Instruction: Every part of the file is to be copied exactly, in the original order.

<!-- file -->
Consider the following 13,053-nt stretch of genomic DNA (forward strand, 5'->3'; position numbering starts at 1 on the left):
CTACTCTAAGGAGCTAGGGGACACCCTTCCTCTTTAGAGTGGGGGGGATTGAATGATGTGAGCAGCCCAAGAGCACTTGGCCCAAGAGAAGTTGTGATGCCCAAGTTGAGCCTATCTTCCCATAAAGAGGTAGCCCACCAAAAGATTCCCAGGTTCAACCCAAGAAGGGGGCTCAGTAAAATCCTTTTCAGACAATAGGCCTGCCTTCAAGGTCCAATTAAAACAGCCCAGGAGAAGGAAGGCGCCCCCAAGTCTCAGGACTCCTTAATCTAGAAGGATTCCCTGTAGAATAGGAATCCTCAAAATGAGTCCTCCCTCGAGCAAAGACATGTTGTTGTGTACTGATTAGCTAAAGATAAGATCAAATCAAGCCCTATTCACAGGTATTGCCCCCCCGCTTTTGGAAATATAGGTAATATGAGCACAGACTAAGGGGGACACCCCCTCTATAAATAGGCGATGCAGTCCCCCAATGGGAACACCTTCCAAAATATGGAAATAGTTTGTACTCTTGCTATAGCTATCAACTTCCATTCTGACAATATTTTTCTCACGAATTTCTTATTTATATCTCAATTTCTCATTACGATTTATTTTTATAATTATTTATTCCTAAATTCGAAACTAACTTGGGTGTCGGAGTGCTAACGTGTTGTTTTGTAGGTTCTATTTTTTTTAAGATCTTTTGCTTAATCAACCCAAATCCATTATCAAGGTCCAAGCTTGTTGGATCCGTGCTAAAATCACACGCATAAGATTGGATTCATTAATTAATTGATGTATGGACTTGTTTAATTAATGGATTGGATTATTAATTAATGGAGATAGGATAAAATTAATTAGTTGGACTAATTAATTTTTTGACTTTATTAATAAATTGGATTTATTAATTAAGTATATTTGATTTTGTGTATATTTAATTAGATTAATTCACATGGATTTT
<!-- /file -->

Consider the following 13,053-nt stretch of genomic DNA (forward strand, 5'->3'; position numbering starts at 1 on the left):
CTACTCTAAGGAGCTAGGGGACACCCTTCCTCTTTAGAGTGGGGGGGATTGAATGATGTGAGCAGCCCAAGAGCACTTGGCCCAAGAGAAGTTGTGATGCCCAAGTTGAGCCTATCTTCCCATAAAGAGGTAGCCCACCAAAAGATTCCCAGGTTCAACCCAAGAAGGGGGCTCAGTAAAATCCTTTTCAGACAATAGGCCTGCCTTCAAGGTCCAATTAAAACAGCCCAGGAGAAGGAAGGCGCCCCCAAGTCTCAGGACTCCTTAATCTAGAAGGATTCCCTGTAGAATAGGAATCCTCAAAATGAGTCCTCCCTCGAGCAAAGACATGTTGTTGTGTACTGATTAGCTAAAGATAAGATCAAATCAAGCCCTATTCACAGGTATTGCCCCCCCGCTTTTGGAAATATAGGTAATATGAGCACAGACTAAGGGGGACACCCCCTCTATAAATAGGCGATGCAGTCCCCCAATGGGAACACCTTCCAAAATATGGAAATAGTTTGTACTCTTGCTATAGCTATCAACTTCCATTCTGACAATATTTTTCTCACGAATTTCTTATTTATATCTCAATTTCTCATTACGATTTATTTTTATAATTATTTATTCCTAAATTCGAAACTAACTTGGGTGTCGGAGTGCTAACGTGTTGTTTTGTAGGTTCTATTTTTTTTAAGATCTTTTGCTTAATCAACCCAAATCCATTATCAAGGTCCAAGCTTGTTGGATCCGTGCTAAAATCACACGCATAAGATTGGATTCATTAATTAATTGATGTATGGACTTGTTTAATTAATGGATTGGATTATTAATTAATGGAGATAGGATAAAATTAATTAGTTGGACTAATTAATTTTTTGACTTTATTAATAAATTGGATTTATTAATTAAGTATATTTGATTTTGTGTATATTTAATTAGATTAATTCACATGGATTTT